There’s a lot to consider when preparing to buy a commercial property. A Prescott Valley man recently approached me as he was in the process of purchasing a roughly 22,000-square-foot office building in the Prescott area. The property had nine total office suites with three spaces currently vacant. He asked what sorts of things he needed to check out during the inspection period.
As a commercial broker, I can’t even begin to tell you how many prospective buyers overlook key concerns during their inspection (or “due diligence”) periods. For starters, it’s important to make sure to include a detailed list of property-related items to be provided to you by the seller within the first week or so following the acceptance of your offer.
These should include, at a minimum, copies of all tenant leases (including estoppel certificates from each tenant), detailed operating statements for the current year and at least one prior year (some lenders require three years), copies of all service contracts with current vendors, a list of any personal property to convey with the property (as well as a list of any leased equipment at the property belonging to third-parties, i.e., vending machines, copy machines and other office equipment, and so on), property tax bills for the past two years, property insurance bills, including a copy of the current policy and a three-year loss run from the insurance agent, a list of all capital expenditures for the past two to three years, including any applicable warranties, and copies of any governmental notices, zoning or building code violations, safety citations, etc.
Next, make sure to give yourself enough time to conduct a thorough inspection of the entire building, inside and out, including roofs, plumbing, electrical, HVAC, mechanical rooms and all occupied and vacant suites. The landlord will need to provide all tenants at the property with sufficient written notice of such an inspection. It is highly recommended that you bring along one or more licensed, bonded and insured professionals to assist with this inspection, unless you yourself are a general contractor or are otherwise well-versed in such things.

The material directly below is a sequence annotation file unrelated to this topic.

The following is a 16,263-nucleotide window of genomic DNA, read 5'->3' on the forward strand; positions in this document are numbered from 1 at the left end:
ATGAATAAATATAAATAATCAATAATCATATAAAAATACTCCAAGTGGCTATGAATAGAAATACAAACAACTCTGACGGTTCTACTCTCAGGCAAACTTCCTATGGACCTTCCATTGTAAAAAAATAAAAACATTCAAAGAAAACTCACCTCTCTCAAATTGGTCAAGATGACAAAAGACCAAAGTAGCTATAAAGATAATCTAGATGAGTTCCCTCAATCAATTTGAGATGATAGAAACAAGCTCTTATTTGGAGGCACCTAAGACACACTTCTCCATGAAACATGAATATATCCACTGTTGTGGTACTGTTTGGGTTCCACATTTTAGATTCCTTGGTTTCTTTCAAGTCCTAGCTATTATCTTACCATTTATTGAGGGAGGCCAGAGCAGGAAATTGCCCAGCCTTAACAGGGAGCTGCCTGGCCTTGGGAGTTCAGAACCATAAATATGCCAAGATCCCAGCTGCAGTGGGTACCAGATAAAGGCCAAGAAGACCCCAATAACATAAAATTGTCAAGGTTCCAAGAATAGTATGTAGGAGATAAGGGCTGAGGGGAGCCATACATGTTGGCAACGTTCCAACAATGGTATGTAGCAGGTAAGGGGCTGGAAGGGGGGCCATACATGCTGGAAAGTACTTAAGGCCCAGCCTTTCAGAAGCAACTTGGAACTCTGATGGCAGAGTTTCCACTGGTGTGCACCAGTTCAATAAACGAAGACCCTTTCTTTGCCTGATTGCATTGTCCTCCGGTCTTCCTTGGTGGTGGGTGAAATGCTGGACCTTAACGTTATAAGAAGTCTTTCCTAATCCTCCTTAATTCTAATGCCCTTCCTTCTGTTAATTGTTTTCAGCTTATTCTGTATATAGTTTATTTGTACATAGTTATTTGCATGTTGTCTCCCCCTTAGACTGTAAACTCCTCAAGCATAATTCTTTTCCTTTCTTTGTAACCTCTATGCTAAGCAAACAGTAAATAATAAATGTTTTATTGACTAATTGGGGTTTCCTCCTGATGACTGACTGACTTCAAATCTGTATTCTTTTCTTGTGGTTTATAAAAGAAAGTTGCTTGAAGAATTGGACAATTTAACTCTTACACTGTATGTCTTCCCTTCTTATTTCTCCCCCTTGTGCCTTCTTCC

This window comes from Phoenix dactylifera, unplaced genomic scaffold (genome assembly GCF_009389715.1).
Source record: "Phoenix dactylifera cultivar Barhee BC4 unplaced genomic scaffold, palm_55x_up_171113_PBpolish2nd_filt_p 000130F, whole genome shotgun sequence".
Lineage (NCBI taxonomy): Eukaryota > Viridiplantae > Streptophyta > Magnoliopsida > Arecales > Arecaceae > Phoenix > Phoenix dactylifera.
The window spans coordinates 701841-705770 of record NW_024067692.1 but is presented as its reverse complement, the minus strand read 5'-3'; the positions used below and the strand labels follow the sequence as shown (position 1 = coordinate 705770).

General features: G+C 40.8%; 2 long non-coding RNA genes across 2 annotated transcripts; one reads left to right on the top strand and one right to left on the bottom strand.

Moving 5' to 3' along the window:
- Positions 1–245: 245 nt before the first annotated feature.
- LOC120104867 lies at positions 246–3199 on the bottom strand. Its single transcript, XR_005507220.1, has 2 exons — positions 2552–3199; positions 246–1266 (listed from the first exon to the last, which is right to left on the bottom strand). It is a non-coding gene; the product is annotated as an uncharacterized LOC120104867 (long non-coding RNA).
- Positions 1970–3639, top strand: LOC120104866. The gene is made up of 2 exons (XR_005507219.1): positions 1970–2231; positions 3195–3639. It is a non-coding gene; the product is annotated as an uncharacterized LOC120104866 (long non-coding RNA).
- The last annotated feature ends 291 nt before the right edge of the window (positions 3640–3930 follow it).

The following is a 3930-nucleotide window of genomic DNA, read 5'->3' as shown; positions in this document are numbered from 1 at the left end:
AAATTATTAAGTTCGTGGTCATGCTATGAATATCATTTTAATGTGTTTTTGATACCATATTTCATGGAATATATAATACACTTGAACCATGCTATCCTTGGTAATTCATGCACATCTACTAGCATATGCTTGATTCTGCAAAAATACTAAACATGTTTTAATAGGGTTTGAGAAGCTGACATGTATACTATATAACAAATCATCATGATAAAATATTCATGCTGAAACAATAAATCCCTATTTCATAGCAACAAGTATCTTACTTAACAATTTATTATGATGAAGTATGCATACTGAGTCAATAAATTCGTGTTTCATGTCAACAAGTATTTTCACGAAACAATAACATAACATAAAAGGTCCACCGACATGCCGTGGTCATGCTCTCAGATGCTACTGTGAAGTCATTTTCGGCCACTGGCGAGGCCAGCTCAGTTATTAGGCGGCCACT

A few final thoughts, in no particular order: how long have the vacant suites been vacant, and what efforts have been made to re-lease these spaces? What are the new asking rents (or rents being asked at similar buildings in the area) as compared to the rental rates being paid by the other tenants? Can these spaces even be rented at the rents you will need to justify the purchase price? When do the remaining tenants’ leases expire, and have you allowed for a sufficient vacancy factor, even after the building is full? In your market that should probably be between 5 and 10 percent, which includes both physical and economic vacancy. Speaking of which, are you paying cash for the building or getting a new loan? If there will be a bank involved, you will probably want to speak with them before submitting your offer just to be sure you fully understand their underwriting requirements, both for you as the borrower, as well as for the real estate you are purchasing (they may even require certain additional items not mentioned above – you will need that list).
I have seen a few dozen transactions blow up over the years due to a lender who either wouldn’t finance the acquisition at all, or where the loan dollars being offered were far below what the buyer/borrower believed he could get at the time the offer was made. In most cases I would chalk this up to either unreasonable buyer expectations, or simply a lack of knowledge or experience on the part of the buyer or broker.
The bottom line here is that “let the buyer beware” couldn’t be more true than when buying a commercial or multifamily property. What you don’t know CAN hurt you, however if you go about it the right way with all “i’s” dotted and “t’s” crossed this could turn out to be a solid investment for you. QCBN
By Neil Sherman
Neil Sherman is the Designated Broker and Managing Director of Sperry Commercial in Phoenix, and can be reached at 602-566-7210 (direct). Please send all commercial or multifamily property-related questions to firstname.lastname@example.org